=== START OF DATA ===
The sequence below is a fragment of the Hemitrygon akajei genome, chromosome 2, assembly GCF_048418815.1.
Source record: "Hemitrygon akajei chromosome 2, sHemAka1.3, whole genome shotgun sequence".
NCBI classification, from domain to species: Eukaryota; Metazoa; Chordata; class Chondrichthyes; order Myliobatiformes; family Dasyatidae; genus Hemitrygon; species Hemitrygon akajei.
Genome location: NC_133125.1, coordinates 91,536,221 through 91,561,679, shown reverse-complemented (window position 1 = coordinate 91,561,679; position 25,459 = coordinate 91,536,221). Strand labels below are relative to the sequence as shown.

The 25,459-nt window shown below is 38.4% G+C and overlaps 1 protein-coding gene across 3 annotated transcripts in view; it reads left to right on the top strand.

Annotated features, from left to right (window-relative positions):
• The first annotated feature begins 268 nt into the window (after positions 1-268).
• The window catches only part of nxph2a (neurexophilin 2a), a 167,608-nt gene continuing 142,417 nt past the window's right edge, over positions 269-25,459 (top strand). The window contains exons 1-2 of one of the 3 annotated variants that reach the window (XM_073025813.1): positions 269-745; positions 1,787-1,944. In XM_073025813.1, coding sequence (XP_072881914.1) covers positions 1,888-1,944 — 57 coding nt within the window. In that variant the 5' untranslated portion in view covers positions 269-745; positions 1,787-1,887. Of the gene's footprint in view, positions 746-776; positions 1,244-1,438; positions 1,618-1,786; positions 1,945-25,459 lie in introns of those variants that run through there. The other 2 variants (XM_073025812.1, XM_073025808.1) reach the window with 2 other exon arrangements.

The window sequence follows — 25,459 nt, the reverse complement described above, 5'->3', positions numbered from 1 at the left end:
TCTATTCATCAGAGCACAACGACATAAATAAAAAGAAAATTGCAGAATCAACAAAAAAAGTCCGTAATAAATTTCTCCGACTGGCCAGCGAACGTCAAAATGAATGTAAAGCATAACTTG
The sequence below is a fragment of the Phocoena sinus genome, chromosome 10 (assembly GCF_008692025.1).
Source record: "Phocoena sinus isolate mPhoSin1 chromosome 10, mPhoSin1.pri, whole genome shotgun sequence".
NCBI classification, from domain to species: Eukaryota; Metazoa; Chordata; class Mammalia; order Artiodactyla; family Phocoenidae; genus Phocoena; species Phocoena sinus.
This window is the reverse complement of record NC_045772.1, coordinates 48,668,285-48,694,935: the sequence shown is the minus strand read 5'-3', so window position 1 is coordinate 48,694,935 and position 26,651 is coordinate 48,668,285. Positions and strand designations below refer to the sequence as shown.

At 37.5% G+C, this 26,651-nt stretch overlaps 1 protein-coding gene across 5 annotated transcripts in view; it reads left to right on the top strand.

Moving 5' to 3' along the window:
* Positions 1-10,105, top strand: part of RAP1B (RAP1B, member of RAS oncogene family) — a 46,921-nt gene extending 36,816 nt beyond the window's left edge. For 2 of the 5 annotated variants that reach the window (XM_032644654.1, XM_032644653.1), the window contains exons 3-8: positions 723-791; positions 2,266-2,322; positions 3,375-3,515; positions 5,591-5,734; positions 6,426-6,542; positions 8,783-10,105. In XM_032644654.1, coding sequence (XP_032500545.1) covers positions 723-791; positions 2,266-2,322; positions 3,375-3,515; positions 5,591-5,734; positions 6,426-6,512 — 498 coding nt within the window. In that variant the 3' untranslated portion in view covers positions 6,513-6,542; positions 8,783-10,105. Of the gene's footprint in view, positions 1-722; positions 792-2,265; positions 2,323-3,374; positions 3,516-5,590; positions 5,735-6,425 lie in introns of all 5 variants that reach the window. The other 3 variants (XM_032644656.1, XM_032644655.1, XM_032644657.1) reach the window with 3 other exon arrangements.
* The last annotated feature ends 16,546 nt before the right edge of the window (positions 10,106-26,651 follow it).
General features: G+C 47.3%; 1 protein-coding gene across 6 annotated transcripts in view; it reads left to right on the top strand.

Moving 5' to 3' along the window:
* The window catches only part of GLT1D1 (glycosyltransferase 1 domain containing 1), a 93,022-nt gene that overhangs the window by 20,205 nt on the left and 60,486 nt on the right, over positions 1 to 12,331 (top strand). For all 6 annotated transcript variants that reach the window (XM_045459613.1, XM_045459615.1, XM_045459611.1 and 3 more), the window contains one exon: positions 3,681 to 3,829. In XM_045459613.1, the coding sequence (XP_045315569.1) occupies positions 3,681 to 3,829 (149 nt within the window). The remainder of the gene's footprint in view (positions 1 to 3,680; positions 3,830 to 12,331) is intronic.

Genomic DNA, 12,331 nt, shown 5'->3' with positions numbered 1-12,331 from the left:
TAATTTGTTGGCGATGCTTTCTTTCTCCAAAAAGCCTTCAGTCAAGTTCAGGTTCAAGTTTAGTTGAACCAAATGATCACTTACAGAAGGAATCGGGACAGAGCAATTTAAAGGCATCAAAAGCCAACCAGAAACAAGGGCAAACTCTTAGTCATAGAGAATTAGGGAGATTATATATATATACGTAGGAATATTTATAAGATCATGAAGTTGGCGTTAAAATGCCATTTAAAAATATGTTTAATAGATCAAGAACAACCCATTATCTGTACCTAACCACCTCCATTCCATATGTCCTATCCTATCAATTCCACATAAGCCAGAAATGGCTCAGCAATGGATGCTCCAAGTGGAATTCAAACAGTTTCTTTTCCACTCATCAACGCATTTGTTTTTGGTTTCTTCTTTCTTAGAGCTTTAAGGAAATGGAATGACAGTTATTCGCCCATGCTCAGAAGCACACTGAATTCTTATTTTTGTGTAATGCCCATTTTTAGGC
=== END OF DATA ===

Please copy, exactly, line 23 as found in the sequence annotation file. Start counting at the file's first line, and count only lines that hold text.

TAATTTGTTGGCGATGCTTTCTTTCTCCAAAAAGCCTTCAGTCAAGTTCAGGTTCAAGTTTAGTTGAACCAAATGATCACTTACAGAAGGAATCGGGACAGAGCAATTTAAAGGCATCAAAAGCCAACCAGAAACAAGGGCAAACTCTTAGTCATAGAGAATTAGGGAGATTATATATATATACGTAGGAATATTTATAAGATCATGAAGTTGGCGTTAAAATGCCATTTAAAAATATGTTTAATAGATCAAGAACAACCCATTATCTGTACCTAACCACCTCCATTCCATATGTCCTATCCTATCAATTCCACATAAGCCAGAAATGGCTCAGCAATGGATGCTCCAAGTGGAATTCAAACAGTTTCTTTTCCACTCATCAACGCATTTGTTTTTGGTTTCTTCTTTCTTAGAGCTTTAAGGAAATGGAATGACAGTTATTCGCCCATGCTCAGAAGCACACTGAATTCTTATTTTTGTGTAATGCCCATTTTTAGGC